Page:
Implications for US Pollcy| |

The two scenarios that our experts deemed to bewell as severalwill be significani pressure for tbe Unitedintervene either politically or militarily in theCaucasus, and Central Asian region in theboth of our most probable scenarios, thisfrom poor local governance, whichmeddling by other foreign actors, especiallyTurkey, Iran, and China. Although thecould choose not to become involved inour experts thought this would belong as Iran, China, and perhapshave the potential to challenge key USinvolved in the region.

The United Slates would benefit most from countries that are well governed, but most of our experts

lhat this was unlikely. Good governance would reduce ihe extent of outside interference in the region'! affairs while promoting economic stability and growth and reducing die proliferation of nonslatc actors. Unstable regions typified by weak, ineffective govcrrtrrjcMs, meanwhile, would work against US business and strategic interests. With corruption and lawlessness Ihc norm, US businessinfa would find it difficult to conduct business and could choose to develop energy interests in other areas, especially if. IS years out, sanctions have been lifted on Iran or Iraq. This will leave the envelopment of Caspianopen lo other countries.p-

A highly icterventicinist and aggressive Russia otof which is highlywould signal the presenceussia or China increasing tensions with the United Stales in other spheres or regions. If China were toegemonic

sphere of influence In ihe region, for example, it probably would not challenge US interests directly but mightendency for Beijing to be less willing to cooperate on diplomatic or economic issues. I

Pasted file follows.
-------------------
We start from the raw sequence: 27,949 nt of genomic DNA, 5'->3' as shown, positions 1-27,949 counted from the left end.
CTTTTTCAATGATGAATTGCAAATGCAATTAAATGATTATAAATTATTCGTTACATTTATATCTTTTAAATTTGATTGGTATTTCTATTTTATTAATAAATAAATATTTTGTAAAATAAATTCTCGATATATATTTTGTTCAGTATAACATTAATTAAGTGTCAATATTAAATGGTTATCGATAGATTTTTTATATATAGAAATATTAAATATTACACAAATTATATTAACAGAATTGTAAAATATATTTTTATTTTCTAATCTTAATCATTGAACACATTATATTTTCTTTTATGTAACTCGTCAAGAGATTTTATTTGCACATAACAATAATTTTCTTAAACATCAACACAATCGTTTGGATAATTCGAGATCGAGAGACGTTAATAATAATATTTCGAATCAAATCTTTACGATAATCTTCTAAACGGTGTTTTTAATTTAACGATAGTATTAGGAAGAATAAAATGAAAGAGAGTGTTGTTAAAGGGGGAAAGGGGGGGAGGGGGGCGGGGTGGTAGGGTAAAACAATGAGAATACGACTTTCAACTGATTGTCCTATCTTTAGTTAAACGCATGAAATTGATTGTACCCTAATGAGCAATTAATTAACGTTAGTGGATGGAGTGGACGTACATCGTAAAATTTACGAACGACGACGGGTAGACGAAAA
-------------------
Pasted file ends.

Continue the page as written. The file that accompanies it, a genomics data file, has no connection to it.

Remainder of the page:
Tbe pressure from local governments to induce the United Stales and the West to ally with the region runs counter to the goals of neighboring stales. The policy actions of Turkey. Iran. China, and Russia in thethe US reactions todetermine the region's globalegree of trust among these bigger powers may lead to less manipulation of the local governments. Conversely, foreign manipulation may increase in the Caspian as distrust and tension grow between the United States and these players, especially Russia and China.

Rrvrrtt Ptflnt

Appendix A

Developing the Axes for the Scenarios

participants in Ihe future scenarios workshop ideatin rd three fa ctors that tookverwhelming importance in determining the future of the Caspian, Caucasus, arid Central Asian region:

Commodity prices: The values for this axis range from the extremesapidly growing andglobal economy with high commodity pricesluggish global economy with weak commodity prices,

Role of outside powers: At one extreme along this axiseavy inclination by outside powers to become the dominant influence in the region or by the state, in at least one case, to act almost as afor on outside power's policy interests- The other extreme value is that there is little outside interest in the area,ack of asiisiance programs and very liKle trade.

Effectiveness of governments'. Extreme values range from governments that successfully transition to market economies and representational rule to those that arc weakened by corruption, autocratic rule, and lack of Institution building.|

We have arranged the eight scenarios from the mostWar-Like Greatthe scenario we believe is the leastState. Rankings are subjective and based on iterative discussions with our experts. I

In the graphics preceding each scenario, we have attempted to roughly measure the effect lhat variations of our three drivers would have on US interests. To do this, wc have assumed subjective values for each of tbe key drivers on the basts of information contained in each scenario US taierestx are assumed to benefit from large-scale successful dcvrlopuxsu of the region's energy resources; increased globalization, which expands rruutru for US goods: andcocQpeiency. which increases the well-being of the region's people. US interests are ouarlvaniaeed by increased external meddling, which weakensresumes and iui*es the possibility of more active US engagement-!-

Figure 8

Cold War-Like Great Game Scenario

Commoduy Prices HighIntervention

Ineffective Governance

fecti .cress

on US Interests



War-like Great Game

Mean values tor Variables Across Scenarios